According to Israel’s corporate registry, CX Technologies Ltd., the Israeli company behind DX.Exchange, is 10 percent owned by Skowronski, a soft-spoken American who was previously a director at several retail forex firms, and 90 percent owned by Malhaz Pinhas Patarkazishvili, who also goes by the name Pini Peter, the former owner of the now-defunct binary options platform provider SpotOption. The Estonian company that officially owns DX.Exchange, Coins Marketplace Technologies OU, is owned by Patarkazishvili’s wife, Limor Patarkazishvili.
In most of DX.Exchange’s marketing material, Skowronski is the public face of the company, while the Patarkazishvilis’ role is not mentioned.
According to the company’s white paper, which is a kind of prospectus for cryptocurrency companies, the website DX.Exchange allowed users to convert fiat (regular) currency into cryptocurrency and vice versa, to buy and sell different cryptocurrencies, to store cryptocurrencies, and to buy tokens that represented parts of shares of NASDAQ-listed companies.
DX.Exchange was licensed in Estonia and Cyprus and made money, it said, by charging fees for trading (fiat currency into cryptocurrency, or one cryptocurrency to another), and for listing cryptocurrencies on its exchange so people could buy and sell them, as well as membership fees. In addition, the company raised funds from investors through private token sales. The company does not appear to have disclosed in any publicly available material how much money it raised from token buyers around the world.
On September 24, 2019, the Cypriot company associated with DX.Exchange, MPS Marketplace Securities Ltd, had its Cypriot license suspended for allegedly violating Cypriot securities laws. MPS Marketplace Securities Ltd was formerly known as SpotOption Exchange Ltd and S.O. SpotOption Ltd.
On October 24, 78 employees and former employees of CX technologies filed a petition in Israeli court to wind up the company, saying it had no money left in its bank accounts. A few days later the company’s owner, Pinhas Patarkazishvili concurred with this assessment and agreed to allow the bankruptcy proceedings to go forward.
In a November 3 blog post, DX.Exchange announced that it was shutting down, unless it could find another company to buy it or merge with it.
“The costs of providing the required level of security, support, and technology is not economically feasible on our own,” the company announced.
On November 4, the court-appointed trustee for CX Technologies, attorney David Forer, wrote in a court filing, “In a meeting I held with the company’s controlling shareholder, Mr. Pinhas Patarkazishvili, Mr. Moshe Avrahami and their lawyer, I was told that the company has reached the end of the road due to purported business failure. I was told that the company has no available sources of money and that it is even in overdraft of NIS 5,000, that there are no debts from customers to be collected and that the company has no assets it owns, that even the office equipment is not owned by the company but was leased from another company owned by [Patarkazishvili].”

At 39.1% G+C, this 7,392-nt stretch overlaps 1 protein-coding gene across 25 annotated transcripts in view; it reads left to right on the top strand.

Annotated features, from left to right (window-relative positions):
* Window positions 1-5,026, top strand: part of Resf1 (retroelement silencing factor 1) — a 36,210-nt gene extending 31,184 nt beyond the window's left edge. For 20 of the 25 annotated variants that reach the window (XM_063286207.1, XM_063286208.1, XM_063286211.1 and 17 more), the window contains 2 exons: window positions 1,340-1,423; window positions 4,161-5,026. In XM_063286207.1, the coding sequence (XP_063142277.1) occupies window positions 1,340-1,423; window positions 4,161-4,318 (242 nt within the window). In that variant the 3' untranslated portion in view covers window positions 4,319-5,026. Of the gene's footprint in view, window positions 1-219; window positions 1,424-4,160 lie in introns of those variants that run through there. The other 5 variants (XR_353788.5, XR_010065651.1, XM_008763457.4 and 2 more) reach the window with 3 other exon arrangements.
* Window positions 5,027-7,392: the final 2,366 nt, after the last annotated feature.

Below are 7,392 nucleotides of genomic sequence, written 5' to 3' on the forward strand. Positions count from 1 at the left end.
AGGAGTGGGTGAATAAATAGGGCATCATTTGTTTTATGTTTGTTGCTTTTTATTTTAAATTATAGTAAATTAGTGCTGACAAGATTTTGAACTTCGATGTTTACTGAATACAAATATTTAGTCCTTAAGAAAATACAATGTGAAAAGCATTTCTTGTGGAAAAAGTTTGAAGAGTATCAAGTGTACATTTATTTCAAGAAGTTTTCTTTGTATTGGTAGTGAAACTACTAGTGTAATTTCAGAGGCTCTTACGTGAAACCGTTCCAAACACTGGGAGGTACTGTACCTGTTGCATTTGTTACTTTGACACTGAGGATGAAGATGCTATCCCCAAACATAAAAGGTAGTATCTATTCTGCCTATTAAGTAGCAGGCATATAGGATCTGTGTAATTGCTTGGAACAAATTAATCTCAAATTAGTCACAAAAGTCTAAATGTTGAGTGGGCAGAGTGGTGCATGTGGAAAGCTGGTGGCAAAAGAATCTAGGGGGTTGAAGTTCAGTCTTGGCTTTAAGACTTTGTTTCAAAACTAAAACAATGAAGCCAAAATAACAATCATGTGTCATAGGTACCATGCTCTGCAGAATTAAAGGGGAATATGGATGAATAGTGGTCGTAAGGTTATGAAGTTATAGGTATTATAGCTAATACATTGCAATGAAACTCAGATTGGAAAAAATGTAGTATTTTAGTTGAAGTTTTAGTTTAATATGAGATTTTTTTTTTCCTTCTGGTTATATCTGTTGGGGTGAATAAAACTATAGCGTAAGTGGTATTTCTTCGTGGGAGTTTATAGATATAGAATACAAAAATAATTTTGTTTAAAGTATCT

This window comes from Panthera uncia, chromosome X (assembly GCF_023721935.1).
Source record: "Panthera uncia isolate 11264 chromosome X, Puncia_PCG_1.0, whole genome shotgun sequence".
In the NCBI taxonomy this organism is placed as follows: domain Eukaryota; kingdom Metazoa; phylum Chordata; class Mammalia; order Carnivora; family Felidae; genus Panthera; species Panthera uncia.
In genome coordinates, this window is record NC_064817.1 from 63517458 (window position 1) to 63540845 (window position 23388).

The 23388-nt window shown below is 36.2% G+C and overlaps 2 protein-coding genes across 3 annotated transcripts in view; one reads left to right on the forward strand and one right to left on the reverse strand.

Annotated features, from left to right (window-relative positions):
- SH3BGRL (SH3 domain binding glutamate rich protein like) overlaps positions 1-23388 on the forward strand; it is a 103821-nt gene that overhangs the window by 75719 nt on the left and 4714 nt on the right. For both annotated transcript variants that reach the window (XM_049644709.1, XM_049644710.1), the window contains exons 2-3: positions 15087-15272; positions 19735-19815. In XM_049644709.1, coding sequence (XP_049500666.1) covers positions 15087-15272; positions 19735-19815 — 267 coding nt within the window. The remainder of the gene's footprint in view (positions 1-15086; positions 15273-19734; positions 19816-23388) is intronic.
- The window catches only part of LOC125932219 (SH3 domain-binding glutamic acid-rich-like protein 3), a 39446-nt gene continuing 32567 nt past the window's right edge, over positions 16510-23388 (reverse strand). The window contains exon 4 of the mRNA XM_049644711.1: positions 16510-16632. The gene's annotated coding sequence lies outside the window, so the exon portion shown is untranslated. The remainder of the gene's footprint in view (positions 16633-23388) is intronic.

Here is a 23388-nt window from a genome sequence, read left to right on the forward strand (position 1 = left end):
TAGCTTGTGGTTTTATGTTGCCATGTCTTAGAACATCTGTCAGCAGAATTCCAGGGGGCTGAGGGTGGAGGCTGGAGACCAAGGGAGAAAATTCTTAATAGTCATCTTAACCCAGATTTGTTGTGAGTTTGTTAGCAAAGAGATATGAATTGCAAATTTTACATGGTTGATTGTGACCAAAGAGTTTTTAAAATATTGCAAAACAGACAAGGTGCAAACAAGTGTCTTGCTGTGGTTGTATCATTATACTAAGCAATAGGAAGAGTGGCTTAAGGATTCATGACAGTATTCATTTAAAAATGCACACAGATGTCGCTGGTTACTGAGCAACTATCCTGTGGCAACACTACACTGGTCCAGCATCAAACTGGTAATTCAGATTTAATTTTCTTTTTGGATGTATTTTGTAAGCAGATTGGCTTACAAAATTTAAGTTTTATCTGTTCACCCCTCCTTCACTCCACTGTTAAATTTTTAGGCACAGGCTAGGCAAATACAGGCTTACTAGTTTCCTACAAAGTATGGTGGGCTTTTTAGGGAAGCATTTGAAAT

The petition shows that the employees of CT Technologies included Chinese speakers, Japanese speakers, a large number of engineers, and a high proportion of first-generation immigrants from the former Soviet Union. Most employees appear to have been in their 20s and 30s. Some of them began working for SpotOption as early as 2011 and have shown remarkable loyalty to the company.
A former employee of SpotOption who spoke to The Times of Israel on condition of anonymity said that unlike some of the employees of the binary options call centers SpotOption helped set up, who came from backgrounds where their career prospects may have been limited, employees of SpotOption tended to be highly credentialed mainstream Israelis who could have worked anywhere but chose to work at SpotOption.
The salaries and benefits were extremely generous, this former employee said, and most employees shrugged their shoulders at the fact that the company was raided by the FBI in January of last year.
“The FBI’s values weren’t their values,” the employee surmised. “A lot of employees were like, It’s a jungle out there, I’d better grab as much as I can while I can.”
Israeli police had raided SpotOption in 2013, but not because they suspected the company of any wrongdoing. The purpose of the raid was to arrest an employee, Yaron Labin, who had allegedly been embezzling money. Labin was indicted a year later and in 2017 he was sentenced to 42 months in prison and a fine.
The CX Technologies’ trustee’s job over the coming months is to locate sources of funds that the CX Technologies can use to pay off its creditors. There is a possibility that more creditors may come forward.